So the first step to self-emancipation is what Zak Slayback, author of The End of School, calls “deschooling.” But this involves not just unlearning disinformation, but unlearning attitudes. Even if you have already shaken off the indoctrination, you may still be burdened with the conditioning you were subjected to at school. And that may be holding you back in your career and your life in general.
The good news is that these mental shackles can be unlocked, once you are aware of them. And doing so requires no political campaigning or confrontation with the authorities. This liberation is yours for the taking.
Here are seven horizon-limiting mindsets that almost everybody has picked up from their schooling to some extent.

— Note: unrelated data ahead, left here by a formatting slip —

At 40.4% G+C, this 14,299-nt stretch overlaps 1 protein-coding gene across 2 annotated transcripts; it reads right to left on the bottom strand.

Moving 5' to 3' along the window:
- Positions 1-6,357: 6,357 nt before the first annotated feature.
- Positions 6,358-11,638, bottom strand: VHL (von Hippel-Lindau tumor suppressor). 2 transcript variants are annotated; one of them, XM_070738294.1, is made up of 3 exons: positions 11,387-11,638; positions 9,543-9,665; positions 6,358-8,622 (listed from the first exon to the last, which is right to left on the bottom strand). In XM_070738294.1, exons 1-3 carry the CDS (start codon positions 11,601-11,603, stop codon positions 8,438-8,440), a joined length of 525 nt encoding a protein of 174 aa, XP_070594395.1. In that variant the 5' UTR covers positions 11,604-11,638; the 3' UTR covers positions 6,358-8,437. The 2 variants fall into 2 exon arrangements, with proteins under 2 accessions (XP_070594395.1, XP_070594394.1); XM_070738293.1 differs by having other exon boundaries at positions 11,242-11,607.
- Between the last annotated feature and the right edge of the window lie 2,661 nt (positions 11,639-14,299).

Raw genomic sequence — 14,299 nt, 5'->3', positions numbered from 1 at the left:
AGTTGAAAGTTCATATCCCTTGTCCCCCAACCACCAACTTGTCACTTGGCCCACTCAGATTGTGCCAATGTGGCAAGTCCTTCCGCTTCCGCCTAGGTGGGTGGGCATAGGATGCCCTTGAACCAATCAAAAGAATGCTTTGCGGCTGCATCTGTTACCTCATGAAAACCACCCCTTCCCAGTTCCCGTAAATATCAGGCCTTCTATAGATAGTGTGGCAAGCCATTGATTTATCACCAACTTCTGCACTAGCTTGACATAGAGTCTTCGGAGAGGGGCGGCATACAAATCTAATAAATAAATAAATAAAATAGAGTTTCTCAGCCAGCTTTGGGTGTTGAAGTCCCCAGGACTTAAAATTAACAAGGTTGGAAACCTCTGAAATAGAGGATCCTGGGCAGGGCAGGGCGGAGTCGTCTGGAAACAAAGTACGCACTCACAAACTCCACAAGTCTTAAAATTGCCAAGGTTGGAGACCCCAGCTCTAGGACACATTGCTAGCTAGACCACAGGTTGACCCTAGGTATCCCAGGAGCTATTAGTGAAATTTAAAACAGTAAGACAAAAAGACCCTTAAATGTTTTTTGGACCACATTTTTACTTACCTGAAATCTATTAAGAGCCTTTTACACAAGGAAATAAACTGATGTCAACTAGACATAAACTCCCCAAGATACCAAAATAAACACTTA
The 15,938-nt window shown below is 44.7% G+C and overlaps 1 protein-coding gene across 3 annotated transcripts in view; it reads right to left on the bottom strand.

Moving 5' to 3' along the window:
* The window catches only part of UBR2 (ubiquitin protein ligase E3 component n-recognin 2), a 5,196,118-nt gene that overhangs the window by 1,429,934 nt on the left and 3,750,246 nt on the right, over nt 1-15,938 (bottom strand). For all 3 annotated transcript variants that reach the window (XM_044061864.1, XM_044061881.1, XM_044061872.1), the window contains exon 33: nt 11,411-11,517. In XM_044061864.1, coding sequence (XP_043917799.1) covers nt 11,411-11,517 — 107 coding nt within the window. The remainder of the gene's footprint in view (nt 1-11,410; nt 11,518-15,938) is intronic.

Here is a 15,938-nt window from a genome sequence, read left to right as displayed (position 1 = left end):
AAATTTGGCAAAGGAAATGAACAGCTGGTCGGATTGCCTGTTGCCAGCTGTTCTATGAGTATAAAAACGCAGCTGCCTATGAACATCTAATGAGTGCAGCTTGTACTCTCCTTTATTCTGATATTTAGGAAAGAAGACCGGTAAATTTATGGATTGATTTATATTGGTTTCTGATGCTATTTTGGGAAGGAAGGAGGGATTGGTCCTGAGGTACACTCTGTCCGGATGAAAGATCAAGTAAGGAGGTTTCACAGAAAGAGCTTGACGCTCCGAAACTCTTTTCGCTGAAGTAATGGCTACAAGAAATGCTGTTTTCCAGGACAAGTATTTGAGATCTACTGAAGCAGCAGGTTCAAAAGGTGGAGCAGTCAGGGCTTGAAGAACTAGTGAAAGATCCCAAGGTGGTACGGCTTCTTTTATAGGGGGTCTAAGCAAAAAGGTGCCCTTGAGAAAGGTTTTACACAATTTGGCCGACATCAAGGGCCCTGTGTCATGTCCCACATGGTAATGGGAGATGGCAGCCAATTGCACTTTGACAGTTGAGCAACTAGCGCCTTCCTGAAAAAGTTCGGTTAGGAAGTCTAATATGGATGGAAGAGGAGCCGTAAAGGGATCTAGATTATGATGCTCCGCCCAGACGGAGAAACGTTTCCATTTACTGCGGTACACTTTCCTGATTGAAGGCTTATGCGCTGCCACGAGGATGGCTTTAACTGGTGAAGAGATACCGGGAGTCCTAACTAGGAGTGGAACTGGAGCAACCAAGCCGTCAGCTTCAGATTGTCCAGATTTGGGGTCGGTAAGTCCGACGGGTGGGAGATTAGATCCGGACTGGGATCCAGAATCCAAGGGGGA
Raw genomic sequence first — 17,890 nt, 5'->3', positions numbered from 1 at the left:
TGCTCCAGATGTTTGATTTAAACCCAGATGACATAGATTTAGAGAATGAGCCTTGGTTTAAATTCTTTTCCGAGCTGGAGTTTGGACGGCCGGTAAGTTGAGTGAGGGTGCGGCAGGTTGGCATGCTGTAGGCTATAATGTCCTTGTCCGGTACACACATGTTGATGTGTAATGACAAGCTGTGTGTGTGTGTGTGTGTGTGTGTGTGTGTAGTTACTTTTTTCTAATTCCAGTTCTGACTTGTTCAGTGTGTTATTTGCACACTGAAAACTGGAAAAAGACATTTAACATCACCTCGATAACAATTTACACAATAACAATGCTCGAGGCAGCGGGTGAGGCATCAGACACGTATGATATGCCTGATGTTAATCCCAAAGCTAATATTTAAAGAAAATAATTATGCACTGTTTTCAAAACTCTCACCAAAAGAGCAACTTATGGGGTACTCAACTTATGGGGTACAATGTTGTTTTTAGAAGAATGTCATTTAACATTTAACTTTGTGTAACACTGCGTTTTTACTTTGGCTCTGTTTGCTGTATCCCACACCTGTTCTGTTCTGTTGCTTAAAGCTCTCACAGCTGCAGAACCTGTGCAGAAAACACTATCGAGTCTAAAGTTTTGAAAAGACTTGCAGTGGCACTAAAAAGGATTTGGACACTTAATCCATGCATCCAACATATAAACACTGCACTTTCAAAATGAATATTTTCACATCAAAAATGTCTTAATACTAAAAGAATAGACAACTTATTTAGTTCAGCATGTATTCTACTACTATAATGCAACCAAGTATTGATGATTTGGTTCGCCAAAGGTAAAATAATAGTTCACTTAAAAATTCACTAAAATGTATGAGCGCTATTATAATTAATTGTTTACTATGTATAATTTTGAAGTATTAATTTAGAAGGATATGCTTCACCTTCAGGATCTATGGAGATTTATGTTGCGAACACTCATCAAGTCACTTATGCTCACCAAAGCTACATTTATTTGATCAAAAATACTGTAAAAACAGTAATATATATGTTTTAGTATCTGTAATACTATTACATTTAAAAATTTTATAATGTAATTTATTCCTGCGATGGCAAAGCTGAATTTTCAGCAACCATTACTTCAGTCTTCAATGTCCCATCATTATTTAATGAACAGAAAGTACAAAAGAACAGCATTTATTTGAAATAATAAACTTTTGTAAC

1. The Conveyor Belt Mindset
“The conveyor belt does all the work. You just have to sit still and get moved to the next station. Everyone moves in the same direction. Everyone makes progress at the same pace, based on external factors like age.”
In school you don’t have to do much of anything to go from grade to grade. It takes a greater act of will to not move to the next stage. This mindset is killing you. It places the locus of control outside of yourself. It lures you into assuming, so long as you obey the rules, you’ll get handed the next piece of paper, promotion, or quality of life enhancement.
Get off the conveyor belt. It’s leading you to soul-dead mediocrity and perpetual frustration and envy when you see belt-jumpers excel fast and free. Don’t get mad. Join them.
2. The Permission Mindset
“Raise your hand and wait to be called upon. Get in single file lines. Even your basic biological needs cannot be met without permission. You get a hall pass to go to the bathroom. You eat only when scheduled.”